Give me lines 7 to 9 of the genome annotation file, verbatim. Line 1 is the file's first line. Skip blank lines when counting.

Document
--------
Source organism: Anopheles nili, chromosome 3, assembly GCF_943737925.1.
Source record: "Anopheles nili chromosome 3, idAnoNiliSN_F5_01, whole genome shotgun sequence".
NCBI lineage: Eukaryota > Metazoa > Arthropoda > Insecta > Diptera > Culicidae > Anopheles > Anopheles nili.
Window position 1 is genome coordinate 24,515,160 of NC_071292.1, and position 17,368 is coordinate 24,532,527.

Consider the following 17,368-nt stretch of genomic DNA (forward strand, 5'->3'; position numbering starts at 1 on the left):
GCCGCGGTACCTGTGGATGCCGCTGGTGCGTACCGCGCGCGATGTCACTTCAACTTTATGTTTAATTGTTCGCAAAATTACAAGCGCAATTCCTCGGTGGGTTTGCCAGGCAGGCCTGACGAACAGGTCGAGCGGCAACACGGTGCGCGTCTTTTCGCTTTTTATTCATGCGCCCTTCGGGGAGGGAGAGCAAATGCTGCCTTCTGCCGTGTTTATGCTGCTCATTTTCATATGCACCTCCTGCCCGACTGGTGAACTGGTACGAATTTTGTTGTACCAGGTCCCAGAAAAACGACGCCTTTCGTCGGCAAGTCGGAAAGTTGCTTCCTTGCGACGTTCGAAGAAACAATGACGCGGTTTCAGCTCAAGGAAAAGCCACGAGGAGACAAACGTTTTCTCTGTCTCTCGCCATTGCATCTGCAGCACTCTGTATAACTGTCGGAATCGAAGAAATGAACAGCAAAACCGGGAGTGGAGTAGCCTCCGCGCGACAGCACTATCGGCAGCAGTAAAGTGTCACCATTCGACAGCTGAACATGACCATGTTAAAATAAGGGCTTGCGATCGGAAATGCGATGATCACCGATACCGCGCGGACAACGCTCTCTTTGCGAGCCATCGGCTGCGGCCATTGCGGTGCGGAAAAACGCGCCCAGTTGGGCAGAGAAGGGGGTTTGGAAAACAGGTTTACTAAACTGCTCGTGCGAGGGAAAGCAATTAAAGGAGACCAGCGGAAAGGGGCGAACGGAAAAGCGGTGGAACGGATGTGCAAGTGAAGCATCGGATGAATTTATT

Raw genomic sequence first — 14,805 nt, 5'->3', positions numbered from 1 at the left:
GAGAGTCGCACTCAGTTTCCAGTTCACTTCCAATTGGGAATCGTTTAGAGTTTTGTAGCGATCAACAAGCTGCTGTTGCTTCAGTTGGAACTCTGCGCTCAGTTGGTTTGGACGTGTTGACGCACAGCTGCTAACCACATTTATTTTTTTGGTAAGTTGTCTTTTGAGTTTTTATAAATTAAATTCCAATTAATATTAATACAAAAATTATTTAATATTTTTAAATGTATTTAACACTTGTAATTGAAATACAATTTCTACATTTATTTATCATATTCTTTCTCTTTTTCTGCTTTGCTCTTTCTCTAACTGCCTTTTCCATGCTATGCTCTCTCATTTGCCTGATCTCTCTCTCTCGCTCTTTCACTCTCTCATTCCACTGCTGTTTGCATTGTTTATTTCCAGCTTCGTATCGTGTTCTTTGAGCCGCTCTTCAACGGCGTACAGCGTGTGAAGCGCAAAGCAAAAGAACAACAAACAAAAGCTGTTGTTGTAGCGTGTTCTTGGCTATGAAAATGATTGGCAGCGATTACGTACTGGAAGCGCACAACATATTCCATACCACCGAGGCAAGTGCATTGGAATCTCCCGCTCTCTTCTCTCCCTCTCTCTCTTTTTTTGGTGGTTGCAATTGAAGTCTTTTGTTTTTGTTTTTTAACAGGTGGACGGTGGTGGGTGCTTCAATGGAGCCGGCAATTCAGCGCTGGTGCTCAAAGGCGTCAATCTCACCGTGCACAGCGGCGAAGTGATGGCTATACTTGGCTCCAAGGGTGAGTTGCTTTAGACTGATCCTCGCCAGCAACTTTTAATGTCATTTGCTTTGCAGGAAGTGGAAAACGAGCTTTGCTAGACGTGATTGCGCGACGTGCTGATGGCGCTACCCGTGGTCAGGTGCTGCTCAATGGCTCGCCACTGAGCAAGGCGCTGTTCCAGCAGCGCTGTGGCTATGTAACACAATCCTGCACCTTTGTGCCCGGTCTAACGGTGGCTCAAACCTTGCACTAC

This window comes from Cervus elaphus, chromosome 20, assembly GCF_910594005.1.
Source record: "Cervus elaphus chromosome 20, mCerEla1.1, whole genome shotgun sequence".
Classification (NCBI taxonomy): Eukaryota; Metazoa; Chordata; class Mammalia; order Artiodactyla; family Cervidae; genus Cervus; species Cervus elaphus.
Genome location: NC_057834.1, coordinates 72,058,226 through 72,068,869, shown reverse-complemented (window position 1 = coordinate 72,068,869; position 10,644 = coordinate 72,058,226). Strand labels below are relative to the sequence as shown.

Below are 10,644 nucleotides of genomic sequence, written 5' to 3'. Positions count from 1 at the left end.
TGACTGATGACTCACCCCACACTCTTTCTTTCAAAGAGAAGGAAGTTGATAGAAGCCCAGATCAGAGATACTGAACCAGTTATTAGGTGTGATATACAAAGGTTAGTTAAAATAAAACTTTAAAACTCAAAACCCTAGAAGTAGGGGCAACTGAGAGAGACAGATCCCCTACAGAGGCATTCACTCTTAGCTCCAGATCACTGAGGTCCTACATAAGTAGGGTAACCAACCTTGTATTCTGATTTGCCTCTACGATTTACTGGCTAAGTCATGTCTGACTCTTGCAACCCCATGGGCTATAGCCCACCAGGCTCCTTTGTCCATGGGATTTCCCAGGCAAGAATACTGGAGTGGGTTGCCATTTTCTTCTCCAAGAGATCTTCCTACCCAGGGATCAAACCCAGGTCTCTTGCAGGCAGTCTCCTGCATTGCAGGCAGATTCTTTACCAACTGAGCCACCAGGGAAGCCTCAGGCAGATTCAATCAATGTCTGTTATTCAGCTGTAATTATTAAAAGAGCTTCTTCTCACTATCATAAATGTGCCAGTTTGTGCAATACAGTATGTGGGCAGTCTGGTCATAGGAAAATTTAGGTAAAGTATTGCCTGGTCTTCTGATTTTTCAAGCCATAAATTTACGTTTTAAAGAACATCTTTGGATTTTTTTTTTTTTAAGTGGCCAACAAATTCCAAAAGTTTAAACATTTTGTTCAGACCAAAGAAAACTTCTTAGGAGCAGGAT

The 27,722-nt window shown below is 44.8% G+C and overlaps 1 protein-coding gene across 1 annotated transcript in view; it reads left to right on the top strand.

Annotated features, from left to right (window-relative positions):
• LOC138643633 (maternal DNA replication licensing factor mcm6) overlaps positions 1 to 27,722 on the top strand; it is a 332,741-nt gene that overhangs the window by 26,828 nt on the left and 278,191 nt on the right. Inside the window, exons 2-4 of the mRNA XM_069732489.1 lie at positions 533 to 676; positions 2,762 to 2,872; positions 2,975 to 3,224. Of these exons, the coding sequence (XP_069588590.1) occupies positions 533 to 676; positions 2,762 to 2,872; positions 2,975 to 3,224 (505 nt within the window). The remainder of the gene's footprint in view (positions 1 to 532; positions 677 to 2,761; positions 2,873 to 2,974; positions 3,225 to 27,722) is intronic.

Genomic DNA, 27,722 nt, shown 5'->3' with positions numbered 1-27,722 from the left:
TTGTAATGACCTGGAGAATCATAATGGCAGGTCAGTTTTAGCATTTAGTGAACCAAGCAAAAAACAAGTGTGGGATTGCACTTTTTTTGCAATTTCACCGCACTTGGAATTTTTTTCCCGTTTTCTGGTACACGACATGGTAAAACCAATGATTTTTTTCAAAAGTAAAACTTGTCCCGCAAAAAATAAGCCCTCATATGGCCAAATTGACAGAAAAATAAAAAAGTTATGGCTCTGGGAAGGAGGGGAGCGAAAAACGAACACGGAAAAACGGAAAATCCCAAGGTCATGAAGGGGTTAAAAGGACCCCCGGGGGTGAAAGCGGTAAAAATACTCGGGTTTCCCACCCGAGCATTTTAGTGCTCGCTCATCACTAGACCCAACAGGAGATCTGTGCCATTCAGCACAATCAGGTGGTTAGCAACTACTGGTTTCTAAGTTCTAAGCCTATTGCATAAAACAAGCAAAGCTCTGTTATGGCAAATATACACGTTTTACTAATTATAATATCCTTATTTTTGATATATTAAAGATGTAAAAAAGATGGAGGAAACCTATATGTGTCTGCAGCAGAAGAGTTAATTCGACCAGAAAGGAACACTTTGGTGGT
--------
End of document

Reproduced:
Raw genomic sequence first — 14,805 nt, 5'->3', positions numbered from 1 at the left:
GAGAGTCGCACTCAGTTTCCAGTTCACTTCCAATTGGGAATCGTTTAGAGTTTTGTAGCGATCAACAAGCTGCTGTTGCTTCAGTTGGAACTCTGCGCTCAGTTGGTTTGGACGTGTTGACGCACAGCTGCTAACCACATTTATTTTTTTGGTAAGTTGTCTTTTGAGTTTTTATAAATTAAATTCCAATTAATATTAATACAAAAATTATTTAATATTTTTAAATGTATTTAACACTTGTAATTGAAATACAATTTCTACATTTATTTATCATATTCTTTCTCTTTTTCTGCTTTGCTCTTTCTCTAACTGCCTTTTCCATGCTATGCTCTCTCATTTGCCTGATCTCTCTCTCTCGCTCTTTCACTCTCTCATTCCACTGCTGTTTGCATTGTTTATTTCCAGCTTCGTATCGTGTTCTTTGAGCCGCTCTTCAACGGCGTACAGCGTGTGAAGCGCAAAGCAAAAGAACAACAAACAAAAGCTGTTGTTGTAGCGTGTTCTTGGCTATGAAAATGATTGGCAGCGATTACGTACTGGAAGCGCACAACATATTCCATACCACCGAGGCAAGTGCATTGGAATCTCCCGCTCTCTTCTCTCCCTCTCTCTCTTTTTTTGGTGGTTGCAATTGAAGTCTTTTGTTTTTGTTTTTTAACAGGTGGACGGTGGTGGGTGCTTCAATGGAGCCGGCAATTCAGCGCTGGTGCTCAAAGGCGTCAATCTCACCGTGCACAGCGGCGAAGTGATGGCTATACTTGGCTCCAAGGGTGAGTTGCTTTAGACTGATCCTCGCCAGCAACTTTTAATGTCATTTGCTTTGCAGGAAGTGGAAAACGAGCTTTGCTAGACGTGATTGCGCGACGTGCTGATGGCGCTACCCGTGGTCAGGTGCTGCTCAATGGCTCGCCACTGAGCAAGGCGCTGTTCCAGCAGCGCTGTGGCTATGTAACACAATCCTGCACCTTTGTGCCCGGTCTAACGGTGGCTCAAACCTTGCACTAC

This window comes from Cervus elaphus, chromosome 20, assembly GCF_910594005.1.